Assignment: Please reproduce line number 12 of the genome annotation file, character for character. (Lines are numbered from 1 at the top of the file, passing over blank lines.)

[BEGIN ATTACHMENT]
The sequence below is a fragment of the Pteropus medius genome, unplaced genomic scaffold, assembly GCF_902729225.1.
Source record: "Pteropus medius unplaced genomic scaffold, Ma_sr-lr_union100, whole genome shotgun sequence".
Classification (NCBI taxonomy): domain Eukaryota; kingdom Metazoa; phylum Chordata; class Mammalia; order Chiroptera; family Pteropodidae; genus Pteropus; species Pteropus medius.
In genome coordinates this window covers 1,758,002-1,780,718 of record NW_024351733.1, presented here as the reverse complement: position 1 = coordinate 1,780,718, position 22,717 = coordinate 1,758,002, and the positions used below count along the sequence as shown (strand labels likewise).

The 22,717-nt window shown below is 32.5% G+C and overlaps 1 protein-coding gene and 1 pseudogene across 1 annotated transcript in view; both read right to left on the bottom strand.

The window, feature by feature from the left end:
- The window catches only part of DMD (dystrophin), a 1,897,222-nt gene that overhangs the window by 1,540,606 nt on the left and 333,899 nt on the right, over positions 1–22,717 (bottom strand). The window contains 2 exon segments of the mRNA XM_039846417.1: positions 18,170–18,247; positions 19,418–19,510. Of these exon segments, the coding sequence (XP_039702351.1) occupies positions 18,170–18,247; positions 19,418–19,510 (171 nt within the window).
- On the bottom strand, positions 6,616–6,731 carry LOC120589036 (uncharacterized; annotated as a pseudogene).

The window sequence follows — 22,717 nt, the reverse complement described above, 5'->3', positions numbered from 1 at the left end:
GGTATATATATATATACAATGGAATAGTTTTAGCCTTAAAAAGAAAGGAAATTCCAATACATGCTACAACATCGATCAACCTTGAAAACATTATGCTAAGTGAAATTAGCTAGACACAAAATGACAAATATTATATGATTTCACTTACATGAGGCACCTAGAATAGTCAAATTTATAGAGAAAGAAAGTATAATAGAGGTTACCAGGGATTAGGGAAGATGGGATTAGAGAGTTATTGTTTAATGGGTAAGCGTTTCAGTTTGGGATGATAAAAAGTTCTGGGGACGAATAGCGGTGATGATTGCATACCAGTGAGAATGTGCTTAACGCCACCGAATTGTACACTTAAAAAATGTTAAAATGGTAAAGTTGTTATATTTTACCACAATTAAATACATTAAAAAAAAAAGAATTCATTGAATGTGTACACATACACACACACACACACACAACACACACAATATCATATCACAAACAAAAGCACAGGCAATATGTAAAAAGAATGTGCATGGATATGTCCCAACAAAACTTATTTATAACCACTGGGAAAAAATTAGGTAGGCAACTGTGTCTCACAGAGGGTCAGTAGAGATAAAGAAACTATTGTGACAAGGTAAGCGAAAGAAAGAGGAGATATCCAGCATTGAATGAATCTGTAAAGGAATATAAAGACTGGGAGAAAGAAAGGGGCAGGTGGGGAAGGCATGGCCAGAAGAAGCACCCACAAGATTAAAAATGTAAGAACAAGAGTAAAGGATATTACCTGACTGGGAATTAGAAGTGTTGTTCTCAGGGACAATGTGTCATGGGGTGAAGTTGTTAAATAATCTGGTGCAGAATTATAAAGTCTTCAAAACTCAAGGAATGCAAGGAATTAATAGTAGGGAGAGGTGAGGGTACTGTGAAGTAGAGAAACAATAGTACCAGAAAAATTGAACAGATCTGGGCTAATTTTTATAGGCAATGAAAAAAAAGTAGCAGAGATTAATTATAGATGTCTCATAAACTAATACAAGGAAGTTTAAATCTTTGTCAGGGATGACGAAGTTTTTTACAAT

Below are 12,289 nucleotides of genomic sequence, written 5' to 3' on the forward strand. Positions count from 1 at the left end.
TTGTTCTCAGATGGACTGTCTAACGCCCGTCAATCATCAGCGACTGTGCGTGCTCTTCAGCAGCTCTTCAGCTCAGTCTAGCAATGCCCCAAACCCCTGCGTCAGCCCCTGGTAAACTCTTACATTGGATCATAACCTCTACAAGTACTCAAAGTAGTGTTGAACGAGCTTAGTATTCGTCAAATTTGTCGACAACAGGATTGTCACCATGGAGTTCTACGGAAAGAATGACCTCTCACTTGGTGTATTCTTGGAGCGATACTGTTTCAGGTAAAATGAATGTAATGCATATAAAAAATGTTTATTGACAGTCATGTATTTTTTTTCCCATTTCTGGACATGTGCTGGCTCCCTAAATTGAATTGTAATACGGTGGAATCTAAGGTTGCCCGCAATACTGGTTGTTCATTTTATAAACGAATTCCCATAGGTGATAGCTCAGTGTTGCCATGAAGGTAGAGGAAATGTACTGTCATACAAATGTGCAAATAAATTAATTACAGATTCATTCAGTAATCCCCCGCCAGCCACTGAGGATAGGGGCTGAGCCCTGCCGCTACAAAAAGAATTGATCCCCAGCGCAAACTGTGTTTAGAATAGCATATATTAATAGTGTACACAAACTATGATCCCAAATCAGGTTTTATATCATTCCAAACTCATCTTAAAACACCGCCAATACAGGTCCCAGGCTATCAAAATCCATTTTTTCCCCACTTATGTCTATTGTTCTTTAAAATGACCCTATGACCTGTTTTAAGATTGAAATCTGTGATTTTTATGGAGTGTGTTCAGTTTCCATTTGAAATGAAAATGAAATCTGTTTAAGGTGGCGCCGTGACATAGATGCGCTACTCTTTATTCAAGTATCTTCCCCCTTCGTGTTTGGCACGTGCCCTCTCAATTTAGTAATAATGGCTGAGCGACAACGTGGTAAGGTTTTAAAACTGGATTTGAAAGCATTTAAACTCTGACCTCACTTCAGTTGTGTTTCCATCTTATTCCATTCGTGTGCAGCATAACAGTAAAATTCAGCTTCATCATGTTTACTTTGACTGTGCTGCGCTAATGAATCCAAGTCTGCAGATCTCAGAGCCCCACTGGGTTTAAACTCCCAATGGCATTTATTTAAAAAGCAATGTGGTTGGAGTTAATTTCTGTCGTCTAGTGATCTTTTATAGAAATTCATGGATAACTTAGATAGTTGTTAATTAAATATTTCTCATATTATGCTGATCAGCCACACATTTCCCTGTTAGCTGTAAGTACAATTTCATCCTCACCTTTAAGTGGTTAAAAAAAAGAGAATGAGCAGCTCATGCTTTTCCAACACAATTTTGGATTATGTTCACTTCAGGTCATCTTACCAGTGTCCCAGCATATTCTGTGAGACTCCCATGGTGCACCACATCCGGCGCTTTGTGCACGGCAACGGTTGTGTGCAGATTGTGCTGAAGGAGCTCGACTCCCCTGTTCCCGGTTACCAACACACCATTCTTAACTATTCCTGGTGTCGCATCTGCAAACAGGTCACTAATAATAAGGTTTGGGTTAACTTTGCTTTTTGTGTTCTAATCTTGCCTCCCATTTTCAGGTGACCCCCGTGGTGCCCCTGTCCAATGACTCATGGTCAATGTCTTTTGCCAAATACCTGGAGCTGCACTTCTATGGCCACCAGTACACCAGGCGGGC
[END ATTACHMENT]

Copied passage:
TTGTTCTCAGATGGACTGTCTAACGCCCGTCAATCATCAGCGACTGTGCGTGCTCTTCAGCAGCTCTTCAGCTCAGTCTAGCAATGCCCCAAACCCCTGCGTCAGCCCCTGGTAAACTCTTACATTGGATCATAACCTCTACAAGTACTCAAAGTAGTGTTGAACGAGCTTAGTATTCGTCAAATTTGTCGACAACAGGATTGTCACCATGGAGTTCTACGGAAAGAATGACCTCTCACTTGGTGTATTCTTGGAGCGATACTGTTTCAGGTAAAATGAATGTAATGCATATAAAAAATGTTTATTGACAGTCATGTATTTTTTTTCCCATTTCTGGACATGTGCTGGCTCCCTAAATTGAATTGTAATACGGTGGAATCTAAGGTTGCCCGCAATACTGGTTGTTCATTTTATAAACGAATTCCCATAGGTGATAGCTCAGTGTTGCCATGAAGGTAGAGGAAATGTACTGTCATACAAATGTGCAAATAAATTAATTACAGATTCATTCAGTAATCCCCCGCCAGCCACTGAGGATAGGGGCTGAGCCCTGCCGCTACAAAAAGAATTGATCCCCAGCGCAAACTGTGTTTAGAATAGCATATATTAATAGTGTACACAAACTATGATCCCAAATCAGGTTTTATATCATTCCAAACTCATCTTAAAACACCGCCAATACAGGTCCCAGGCTATCAAAATCCATTTTTTCCCCACTTATGTCTATTGTTCTTTAAAATGACCCTATGACCTGTTTTAAGATTGAAATCTGTGATTTTTATGGAGTGTGTTCAGTTTCCATTTGAAATGAAAATGAAATCTGTTTAAGGTGGCGCCGTGACATAGATGCGCTACTCTTTATTCAAGTATCTTCCCCCTTCGTGTTTGGCACGTGCCCTCTCAATTTAGTAATAATGGCTGAGCGACAACGTGGTAAGGTTTTAAAACTGGATTTGAAAGCATTTAAACTCTGACCTCACTTCAGTTGTGTTTCCATCTTATTCCATTCGTGTGCAGCATAACAGTAAAATTCAGCTTCATCATGTTTACTTTGACTGTGCTGCGCTAATGAATCCAAGTCTGCAGATCTCAGAGCCCCACTGGGTTTAAACTCCCAATGGCATTTATTTAAAAAGCAATGTGGTTGGAGTTAATTTCTGTCGTCTAGTGATCTTTTATAGAAATTCATGGATAACTTAGATAGTTGTTAATTAAATATTTCTCATATTATGCTGATCAGCCACACATTTCCCTGTTAGCTGTAAGTACAATTTCATCCTCACCTTTAAGTGGTTAAAAAAAAGAGAATGAGCAGCTCATGCTTTTCCAACACAATTTTGGATTATGTTCACTTCAGGTCATCTTACCAGTGTCCCAGCATATTCTGTGAGACTCCCATGGTGCACCACATCCGGCGCTTTGTGCACGGCAACGGTTGTGTGCAGATTGTGCTGAAGGAGCTCGACTCCCCTGTTCCCGGTTACCAACACACCATTCTTAACTATTCCTGGTGTCGCATCTGCAAACAGGTCACTAATAATAAGGTTTGGGTTAACTTTGCTTTTTGTGTTCTAATCTTGCCTCCCATTTTCAGGTGACCCCCGTGGTGCCCCTGTCCAATGACTCATGGTCAATGTCTTTTGCCAAATACCTGGAGCTGCACTTCTATGGCCACCAGTACACCAGGCGGGC